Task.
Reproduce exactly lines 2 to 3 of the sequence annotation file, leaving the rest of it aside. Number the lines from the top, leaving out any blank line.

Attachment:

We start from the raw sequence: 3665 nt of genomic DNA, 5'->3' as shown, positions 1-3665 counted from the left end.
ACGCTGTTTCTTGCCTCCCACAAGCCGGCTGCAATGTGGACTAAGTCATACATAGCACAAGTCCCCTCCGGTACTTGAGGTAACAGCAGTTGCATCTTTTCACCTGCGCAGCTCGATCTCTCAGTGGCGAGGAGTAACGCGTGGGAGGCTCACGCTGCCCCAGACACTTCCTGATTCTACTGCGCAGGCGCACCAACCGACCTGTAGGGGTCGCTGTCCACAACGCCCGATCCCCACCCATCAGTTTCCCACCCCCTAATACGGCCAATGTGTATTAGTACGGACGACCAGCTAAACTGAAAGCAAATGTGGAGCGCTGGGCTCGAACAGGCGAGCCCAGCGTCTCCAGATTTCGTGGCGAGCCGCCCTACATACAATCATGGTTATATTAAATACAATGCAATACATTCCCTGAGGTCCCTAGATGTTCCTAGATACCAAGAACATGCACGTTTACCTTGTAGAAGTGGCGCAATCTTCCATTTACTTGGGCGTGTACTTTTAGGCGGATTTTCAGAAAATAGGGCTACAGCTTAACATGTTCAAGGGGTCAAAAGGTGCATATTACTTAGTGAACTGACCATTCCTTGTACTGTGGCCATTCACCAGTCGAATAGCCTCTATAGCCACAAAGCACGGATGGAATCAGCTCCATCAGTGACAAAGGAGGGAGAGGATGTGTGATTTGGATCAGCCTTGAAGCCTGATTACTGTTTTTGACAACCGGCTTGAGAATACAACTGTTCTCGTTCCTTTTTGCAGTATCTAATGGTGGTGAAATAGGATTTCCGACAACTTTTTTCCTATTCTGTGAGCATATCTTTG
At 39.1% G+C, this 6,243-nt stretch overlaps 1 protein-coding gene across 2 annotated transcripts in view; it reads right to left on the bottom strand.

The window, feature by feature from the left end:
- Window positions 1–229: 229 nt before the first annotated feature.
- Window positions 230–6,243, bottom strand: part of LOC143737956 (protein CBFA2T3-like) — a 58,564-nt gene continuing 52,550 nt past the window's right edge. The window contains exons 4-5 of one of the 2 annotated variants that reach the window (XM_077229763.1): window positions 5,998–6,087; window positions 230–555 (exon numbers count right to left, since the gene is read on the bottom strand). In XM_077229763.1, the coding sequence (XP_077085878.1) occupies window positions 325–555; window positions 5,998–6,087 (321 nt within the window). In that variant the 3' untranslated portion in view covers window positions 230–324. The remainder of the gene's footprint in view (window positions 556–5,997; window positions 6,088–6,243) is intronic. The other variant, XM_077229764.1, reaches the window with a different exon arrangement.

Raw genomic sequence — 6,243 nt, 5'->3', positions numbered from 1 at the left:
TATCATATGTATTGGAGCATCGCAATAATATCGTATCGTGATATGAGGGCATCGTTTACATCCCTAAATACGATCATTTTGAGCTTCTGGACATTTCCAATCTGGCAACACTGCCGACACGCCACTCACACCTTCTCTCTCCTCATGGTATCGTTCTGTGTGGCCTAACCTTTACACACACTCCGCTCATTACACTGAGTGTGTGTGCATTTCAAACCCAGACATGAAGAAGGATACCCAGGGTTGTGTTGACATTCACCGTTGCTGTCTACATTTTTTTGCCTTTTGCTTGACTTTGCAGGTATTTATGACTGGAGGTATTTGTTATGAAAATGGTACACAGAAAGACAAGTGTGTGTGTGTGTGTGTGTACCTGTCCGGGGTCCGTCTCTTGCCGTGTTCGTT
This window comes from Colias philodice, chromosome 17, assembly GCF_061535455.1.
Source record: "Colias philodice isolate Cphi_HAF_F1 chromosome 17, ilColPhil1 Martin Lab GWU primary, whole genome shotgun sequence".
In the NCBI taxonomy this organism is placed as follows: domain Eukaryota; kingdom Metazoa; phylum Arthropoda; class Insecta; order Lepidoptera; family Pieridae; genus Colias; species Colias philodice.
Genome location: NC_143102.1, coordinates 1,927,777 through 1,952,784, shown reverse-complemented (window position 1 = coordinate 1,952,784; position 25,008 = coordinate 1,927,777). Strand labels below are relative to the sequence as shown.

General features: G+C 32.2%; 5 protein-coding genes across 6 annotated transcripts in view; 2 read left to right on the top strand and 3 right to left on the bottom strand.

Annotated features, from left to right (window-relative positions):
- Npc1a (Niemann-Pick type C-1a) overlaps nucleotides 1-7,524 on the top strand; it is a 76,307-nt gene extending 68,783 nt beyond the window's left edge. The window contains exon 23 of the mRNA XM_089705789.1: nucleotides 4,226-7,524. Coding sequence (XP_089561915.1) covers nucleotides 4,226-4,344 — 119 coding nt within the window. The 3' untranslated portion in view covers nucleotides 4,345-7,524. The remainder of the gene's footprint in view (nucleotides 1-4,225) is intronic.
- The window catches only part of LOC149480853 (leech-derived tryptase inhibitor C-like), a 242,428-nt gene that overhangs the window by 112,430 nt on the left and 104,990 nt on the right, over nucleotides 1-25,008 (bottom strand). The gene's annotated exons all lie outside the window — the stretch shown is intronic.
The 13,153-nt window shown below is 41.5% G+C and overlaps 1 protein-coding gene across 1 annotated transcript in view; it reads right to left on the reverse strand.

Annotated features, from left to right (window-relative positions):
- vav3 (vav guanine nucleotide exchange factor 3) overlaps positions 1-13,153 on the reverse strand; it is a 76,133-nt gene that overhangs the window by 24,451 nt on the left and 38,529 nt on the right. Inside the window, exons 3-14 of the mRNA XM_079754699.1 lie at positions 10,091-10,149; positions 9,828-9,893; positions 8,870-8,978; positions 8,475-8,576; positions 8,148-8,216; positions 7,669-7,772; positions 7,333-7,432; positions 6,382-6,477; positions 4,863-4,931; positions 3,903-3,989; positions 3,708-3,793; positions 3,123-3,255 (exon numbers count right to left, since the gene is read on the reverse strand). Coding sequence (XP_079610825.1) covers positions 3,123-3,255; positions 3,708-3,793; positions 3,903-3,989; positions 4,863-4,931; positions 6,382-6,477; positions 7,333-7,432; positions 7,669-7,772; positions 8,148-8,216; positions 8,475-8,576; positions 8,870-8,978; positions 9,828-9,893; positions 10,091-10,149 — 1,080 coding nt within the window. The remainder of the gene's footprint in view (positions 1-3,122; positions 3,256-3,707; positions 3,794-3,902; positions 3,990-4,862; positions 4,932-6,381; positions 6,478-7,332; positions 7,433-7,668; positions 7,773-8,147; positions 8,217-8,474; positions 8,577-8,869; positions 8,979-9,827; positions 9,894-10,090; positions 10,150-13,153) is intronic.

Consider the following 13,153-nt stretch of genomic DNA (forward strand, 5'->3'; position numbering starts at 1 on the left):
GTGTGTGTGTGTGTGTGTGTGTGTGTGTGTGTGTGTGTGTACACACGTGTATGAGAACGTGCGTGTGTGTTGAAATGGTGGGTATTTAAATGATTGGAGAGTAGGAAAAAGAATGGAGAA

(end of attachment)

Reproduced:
ACGCTGTTTCTTGCCTCCCACAAGCCGGCTGCAATGTGGACTAAGTCATACATAGCACAAGTCCCCTCCGGTACTTGAGGTAACAGCAGTTGCATCTTTTCACCTGCGCAGCTCGATCTCTCAGTGGCGAGGAGTAACGCGTGGGAGGCTCACGCTGCCCCAGACACTTCCTGATTCTACTGCGCAGGCGCACCAACCGACCTGTAGGGGTCGCTGTCCACAACGCCCGATCCCCACCCATCAGTTTCCCACCCCCTAATACGGCCAATGTGTATTAGTACGGACGACCAGCTAAACTGAAAGCAAATGTGGAGCGCTGGGCTCGAACAGGCGAGCCCAGCGTCTCCAGATTTCGTGGCGAGCCGCCCTACATACAATCATGGTTATATTAAATACAATGCAATACATTCCCTGAGGTCCCTAGATGTTCCTAGATACCAAGAACATGCACGTTTACCTTGTAGAAGTGGCGCAATCTTCCATTTACTTGGGCGTGTACTTTTAGGCGGATTTTCAGAAAATAGGGCTACAGCTTAACATGTTCAAGGGGTCAAAAGGTGCATATTACTTAGTGAACTGACCATTCCTTGTACTGTGGCCATTCACCAGTCGAATAGCCTCTATAGCCACAAAGCACGGATGGAATCAGCTCCATCAGTGACAAAGGAGGGAGAGGATGTGTGATTTGGATCAGCCTTGAAGCCTGATTACTGTTTTTGACAACCGGCTTGAGAATACAACTGTTCTCGTTCCTTTTTGCAGTATCTAATGGTGGTGAAATAGGATTTCCGACAACTTTTTTCCTATTCTGTGAGCATATCTTTG
At 39.1% G+C, this 6,243-nt stretch overlaps 1 protein-coding gene across 2 annotated transcripts in view; it reads right to left on the bottom strand.